During the 1960s and following I was involved in the civil rights movement. While prejudice and bigotry were omnipresent in the United States, I had to see it in its raw form in the South to finally realize how I had overlooked it even as it surrounded me in the Middle West.
I got to know the Martin Luther King family and I spoke at their church in Atlanta. "Daddy King" was a personal favorite. He was an old-style Baptist preacher, and though serving a church of beloved parishioners in central Atlanta, there was always a little of the rural South in his preaching. He was at the same time both a humble man and a man of strong presence and conviction. To me, it was easy to see where his son got his speaking skills and his love for fairness and justice. Someday a book and perhaps a movie will be made about the influential and interesting life of the Rev. Martin Luther King, SR.
All this was brought back to me with the recent publication of the book, HELLHOUND ON HIS TRAIL by Hampton Sides. It covers the murder of Martin Luther King, Jr. in Memphis, and the escape wanderings of his killer, James Earl Ray. While we know much about King and his leadership in the fight for civil rights, less is known about the "grim back story" of Ray. We are also given information about J. Edgar Hoover's unrelenting and horrible attacks on King. It is a sad, sad chapter in the history of the FBI that its long-time director, Hoover, would stoop so low and exhibit so much personal bigotry.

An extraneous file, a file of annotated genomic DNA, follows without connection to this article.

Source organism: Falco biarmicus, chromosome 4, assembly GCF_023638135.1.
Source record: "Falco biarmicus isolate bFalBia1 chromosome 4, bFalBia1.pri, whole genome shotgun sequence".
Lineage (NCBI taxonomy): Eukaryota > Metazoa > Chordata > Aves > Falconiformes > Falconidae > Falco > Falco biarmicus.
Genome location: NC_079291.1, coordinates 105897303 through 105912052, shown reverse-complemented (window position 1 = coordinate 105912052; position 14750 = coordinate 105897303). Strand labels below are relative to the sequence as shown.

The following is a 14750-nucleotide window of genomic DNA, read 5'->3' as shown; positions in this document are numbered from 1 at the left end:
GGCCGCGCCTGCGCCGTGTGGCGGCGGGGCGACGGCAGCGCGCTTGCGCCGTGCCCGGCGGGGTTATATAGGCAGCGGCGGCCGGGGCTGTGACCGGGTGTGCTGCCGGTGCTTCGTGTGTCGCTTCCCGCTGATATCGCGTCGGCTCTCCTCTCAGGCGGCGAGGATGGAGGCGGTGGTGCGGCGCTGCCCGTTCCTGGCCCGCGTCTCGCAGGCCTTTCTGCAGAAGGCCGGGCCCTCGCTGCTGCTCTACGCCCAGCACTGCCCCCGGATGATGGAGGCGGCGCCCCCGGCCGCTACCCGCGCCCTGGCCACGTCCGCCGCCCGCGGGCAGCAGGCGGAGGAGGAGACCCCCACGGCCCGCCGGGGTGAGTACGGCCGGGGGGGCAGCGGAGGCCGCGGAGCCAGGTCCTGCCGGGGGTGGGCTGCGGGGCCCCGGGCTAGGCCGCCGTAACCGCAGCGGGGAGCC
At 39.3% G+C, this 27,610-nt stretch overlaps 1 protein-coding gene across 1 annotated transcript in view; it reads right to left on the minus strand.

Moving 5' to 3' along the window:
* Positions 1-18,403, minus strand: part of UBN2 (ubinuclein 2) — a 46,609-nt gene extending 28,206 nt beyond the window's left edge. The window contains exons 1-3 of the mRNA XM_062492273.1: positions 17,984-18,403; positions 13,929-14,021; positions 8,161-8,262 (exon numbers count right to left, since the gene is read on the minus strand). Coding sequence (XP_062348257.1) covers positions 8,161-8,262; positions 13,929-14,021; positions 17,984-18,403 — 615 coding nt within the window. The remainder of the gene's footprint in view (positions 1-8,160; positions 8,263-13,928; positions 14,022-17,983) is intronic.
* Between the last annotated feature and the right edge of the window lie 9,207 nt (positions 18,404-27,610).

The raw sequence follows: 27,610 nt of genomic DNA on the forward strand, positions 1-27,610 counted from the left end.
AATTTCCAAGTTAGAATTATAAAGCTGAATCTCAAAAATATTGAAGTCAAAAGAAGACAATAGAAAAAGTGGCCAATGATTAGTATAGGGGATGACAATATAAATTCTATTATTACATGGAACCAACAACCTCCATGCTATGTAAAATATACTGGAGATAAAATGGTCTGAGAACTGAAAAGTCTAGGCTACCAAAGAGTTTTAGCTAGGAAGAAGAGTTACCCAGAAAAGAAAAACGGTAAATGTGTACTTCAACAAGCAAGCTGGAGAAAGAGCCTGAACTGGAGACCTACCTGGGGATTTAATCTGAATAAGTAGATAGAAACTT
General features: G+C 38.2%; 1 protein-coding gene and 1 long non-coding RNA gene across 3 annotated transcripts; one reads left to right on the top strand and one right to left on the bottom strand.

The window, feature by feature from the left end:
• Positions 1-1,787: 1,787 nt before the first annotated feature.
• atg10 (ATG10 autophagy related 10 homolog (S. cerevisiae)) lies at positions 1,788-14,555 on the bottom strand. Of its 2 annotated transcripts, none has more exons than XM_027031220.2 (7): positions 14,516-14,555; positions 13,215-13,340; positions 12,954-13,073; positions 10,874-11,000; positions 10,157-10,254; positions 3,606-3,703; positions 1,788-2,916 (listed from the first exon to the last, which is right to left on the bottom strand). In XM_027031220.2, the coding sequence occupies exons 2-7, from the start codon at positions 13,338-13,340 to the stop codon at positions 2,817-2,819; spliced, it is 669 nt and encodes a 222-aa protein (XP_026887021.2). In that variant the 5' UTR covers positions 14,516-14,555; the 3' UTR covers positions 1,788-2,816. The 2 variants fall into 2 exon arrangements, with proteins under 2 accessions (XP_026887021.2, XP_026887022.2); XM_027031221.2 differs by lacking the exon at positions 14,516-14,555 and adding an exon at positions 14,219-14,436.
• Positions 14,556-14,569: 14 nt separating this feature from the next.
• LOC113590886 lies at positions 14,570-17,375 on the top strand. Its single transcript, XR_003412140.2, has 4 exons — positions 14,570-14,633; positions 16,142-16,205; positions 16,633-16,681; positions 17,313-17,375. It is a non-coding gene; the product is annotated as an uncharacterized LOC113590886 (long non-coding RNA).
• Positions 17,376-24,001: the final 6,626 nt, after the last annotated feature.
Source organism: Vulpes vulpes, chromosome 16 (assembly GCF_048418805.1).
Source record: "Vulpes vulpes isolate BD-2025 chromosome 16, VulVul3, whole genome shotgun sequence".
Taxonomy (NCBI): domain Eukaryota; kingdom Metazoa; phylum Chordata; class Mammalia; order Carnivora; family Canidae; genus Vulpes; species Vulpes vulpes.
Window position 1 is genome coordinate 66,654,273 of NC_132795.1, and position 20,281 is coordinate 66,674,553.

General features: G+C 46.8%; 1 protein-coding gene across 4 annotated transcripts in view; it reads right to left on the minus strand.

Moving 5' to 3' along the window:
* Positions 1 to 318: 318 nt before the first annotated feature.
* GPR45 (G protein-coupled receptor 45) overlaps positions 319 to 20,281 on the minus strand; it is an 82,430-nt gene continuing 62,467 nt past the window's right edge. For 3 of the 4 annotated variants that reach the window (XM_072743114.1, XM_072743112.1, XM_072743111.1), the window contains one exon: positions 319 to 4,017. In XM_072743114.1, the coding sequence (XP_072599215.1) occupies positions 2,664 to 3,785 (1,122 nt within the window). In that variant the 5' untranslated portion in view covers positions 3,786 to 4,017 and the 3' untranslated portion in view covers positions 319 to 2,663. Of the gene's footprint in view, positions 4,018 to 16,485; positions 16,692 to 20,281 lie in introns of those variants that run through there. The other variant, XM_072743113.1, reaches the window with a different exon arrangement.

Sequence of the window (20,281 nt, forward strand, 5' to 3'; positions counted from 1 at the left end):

Too many of us think that the life and efforts of Martin Luther King have lessened the level of prejudice and bigotry in America. One only has to listen and read today's shocking expressions by bigots who, like all their predecessors, would deny any prejudice. "Some of my best friends are Negroes" was a sure sign of bigotry when expressed following some verbal attack on minorities. Perhaps today that is not expressed in the same way, but there is rampant bigotry of the worst kind that bubbles up all over the United States. Laws are being past, organizations are being formed, shock radio hosts yell out, a major political party coddles shameful groups, and there is a multitude of evidence that bigotry and racial or immigrant hatred have not gone away. You don't have to extend your reading too far afield to find it.
In his excellent review in the Milwaukee Journal Sentinel on April 25th of HELLHOUND ON HIS TRAIL, Mike Fischer, a Milwaukee writer and lawyer makes some pertinent comments. In commenting on the book's dealing with whether the FBI helped James Earl Ray in the killing of Martin Luther King, or whether someone else abetted the crime, Fischer ends his review this way:
"...it ultimately doesn't matter much whether Ray had help. The society that spawned and encouraged him is still with us, forty-plus years down the line."